This past Wednesday found us all celebrating July 4th once again, and we’re clearly full swing into the Summer season – beaches, pool parties, baseball, BBQ’s, fireworks, holiday sales and Joey Chestnut eating sixty-eight hotdogs in ten minutes down at Coney Island. So much of this holiday is about Americana. But of course its origin, and indeed that of America, is freedom and independence. It’s about taking a stand, and making a choice.
In truth, *everything* in life is a choice. Some are clearly easier to make than others – and some are significantly more difficult – but there are always at least two options.
The main issue with most challenging situations comes down to control – what we can, and what we cannot. Independence Day commemorates our forefathers making what must have been a very difficult, albeit necessary choice. They could have instead continued on in the same vein – putting up with the conditions that ultimately lead them to rise up and break away. But they didn’t. They exercised what they could control – their efforts – and they took action. And though the outcome was beyond their control, they were hopeful that it would be successful – and it was. But not every situation will be like that one.
All of us face moments of factual, unchangeable reality. Despite our discomfort, our desire for change, even our appropriate action toward influencing that change, it may not matter. The outcome may not go our way. We lose jobs, and loved ones. We get broken hearts, and broken bones. Life won’t stop bringing us bad news.
So how do we feel free and independent when circumstance appears to imprison us with outcomes beyond our control? Remember, there is always a choice. When we are presented with these moments, that choice lies in our perspective. How do we *choose* to view what is happening? Keep in mind that no matter how good or how bad your life may seem, it can always get better and it can always get worse. So when you lose that job that wish you still had, and you wonder how you are going to get another one, and where the money is going to come from to pay your bills, it is still your choice how you look at it.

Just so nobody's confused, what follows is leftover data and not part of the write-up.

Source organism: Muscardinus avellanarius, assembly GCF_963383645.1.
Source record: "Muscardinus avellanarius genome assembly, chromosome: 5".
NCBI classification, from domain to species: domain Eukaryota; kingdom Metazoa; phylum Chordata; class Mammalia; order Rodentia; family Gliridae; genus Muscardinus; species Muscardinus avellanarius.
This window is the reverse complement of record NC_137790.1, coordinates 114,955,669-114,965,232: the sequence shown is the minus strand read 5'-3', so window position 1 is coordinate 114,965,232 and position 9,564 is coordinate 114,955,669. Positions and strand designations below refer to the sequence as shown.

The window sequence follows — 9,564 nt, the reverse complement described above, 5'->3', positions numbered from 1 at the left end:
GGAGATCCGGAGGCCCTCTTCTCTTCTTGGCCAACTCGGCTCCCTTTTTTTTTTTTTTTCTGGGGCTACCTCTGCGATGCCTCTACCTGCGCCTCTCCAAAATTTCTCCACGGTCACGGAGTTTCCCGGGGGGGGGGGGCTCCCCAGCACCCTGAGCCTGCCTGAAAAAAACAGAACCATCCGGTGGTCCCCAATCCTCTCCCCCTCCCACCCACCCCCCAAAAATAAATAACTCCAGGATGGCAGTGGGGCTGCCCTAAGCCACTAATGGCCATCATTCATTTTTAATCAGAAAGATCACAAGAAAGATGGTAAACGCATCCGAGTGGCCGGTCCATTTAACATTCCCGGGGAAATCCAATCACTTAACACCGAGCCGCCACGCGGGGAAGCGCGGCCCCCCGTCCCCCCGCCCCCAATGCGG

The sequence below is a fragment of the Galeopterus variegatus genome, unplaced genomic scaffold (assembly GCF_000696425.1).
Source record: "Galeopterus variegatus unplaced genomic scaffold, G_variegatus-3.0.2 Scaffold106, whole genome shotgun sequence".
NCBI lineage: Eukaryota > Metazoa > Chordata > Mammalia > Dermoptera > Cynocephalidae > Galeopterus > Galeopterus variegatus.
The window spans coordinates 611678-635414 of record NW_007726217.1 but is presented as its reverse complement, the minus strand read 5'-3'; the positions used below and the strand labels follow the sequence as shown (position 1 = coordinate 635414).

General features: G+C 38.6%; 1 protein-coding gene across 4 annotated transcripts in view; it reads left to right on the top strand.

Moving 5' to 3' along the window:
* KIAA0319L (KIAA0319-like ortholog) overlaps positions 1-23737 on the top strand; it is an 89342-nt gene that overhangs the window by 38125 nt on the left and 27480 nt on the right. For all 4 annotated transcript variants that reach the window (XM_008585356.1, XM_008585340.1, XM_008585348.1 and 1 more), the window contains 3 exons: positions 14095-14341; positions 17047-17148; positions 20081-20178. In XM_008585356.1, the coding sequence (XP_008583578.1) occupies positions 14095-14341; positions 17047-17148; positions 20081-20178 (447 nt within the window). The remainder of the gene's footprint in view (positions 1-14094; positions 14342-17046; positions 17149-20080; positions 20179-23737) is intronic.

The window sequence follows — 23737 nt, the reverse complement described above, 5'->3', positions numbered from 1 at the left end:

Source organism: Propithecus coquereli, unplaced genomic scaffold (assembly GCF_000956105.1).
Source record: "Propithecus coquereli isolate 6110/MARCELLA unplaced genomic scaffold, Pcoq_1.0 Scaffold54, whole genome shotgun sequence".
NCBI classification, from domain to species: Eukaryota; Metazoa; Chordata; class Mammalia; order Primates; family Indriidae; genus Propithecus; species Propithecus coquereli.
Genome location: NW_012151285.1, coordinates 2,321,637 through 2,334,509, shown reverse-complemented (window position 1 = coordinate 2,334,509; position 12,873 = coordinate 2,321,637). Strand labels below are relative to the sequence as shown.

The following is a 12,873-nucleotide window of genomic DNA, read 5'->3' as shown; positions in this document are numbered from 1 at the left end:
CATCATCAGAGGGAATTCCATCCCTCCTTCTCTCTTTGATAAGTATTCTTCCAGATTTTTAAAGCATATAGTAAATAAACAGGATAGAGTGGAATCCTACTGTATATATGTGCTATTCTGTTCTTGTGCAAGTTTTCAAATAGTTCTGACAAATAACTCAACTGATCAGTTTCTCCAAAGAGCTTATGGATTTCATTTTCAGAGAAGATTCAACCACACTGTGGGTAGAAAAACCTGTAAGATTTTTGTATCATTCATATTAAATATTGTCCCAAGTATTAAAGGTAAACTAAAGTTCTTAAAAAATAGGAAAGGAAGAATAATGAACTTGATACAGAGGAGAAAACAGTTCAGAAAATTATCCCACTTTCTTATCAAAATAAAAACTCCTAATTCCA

To be fair, I am not saying that if you experience this scenario you should be happy. It would be completely natural and understandable to feel sad or angry or frustrated or scared. What I am saying is that after the initial, instinctive reaction which is almost beyond our control, then what? Do we focus on the bad news that we can do nothing about? Or do we look at the good things in our lives, find gratitude there, and mine those sources of positivity to fund our next course of action? It is our choice whether we feel sorry for ourselves and extend the discomfort or rebalance that negative outcome by taking positive action to create something else. Find another job. Find another relationship. Use the new found resources of time and energy and channel them elsewhere.
This is NOT easy. But it IS possible. It takes awareness, open mindedness, hope, discipline, patience and a lot of practice. In other words, work. But the rewards are great. Our forefathers faced a tremendous challenge. But they took action and created a lasting positive change. And the next time you find yourself really up against it, and something inside you asks, “How am I possibly going to deal with what’s happening?” you can too.
So whether it’s the 4th of July, the 9th of July, February 29th or October 10th, whether it’s today, tomorrow or a random Tuesday, here’s to the freedom of choice, and independence from a limited perspective and inner negativity.
And by the way, I like mine with mustard, relish and sauerkraut.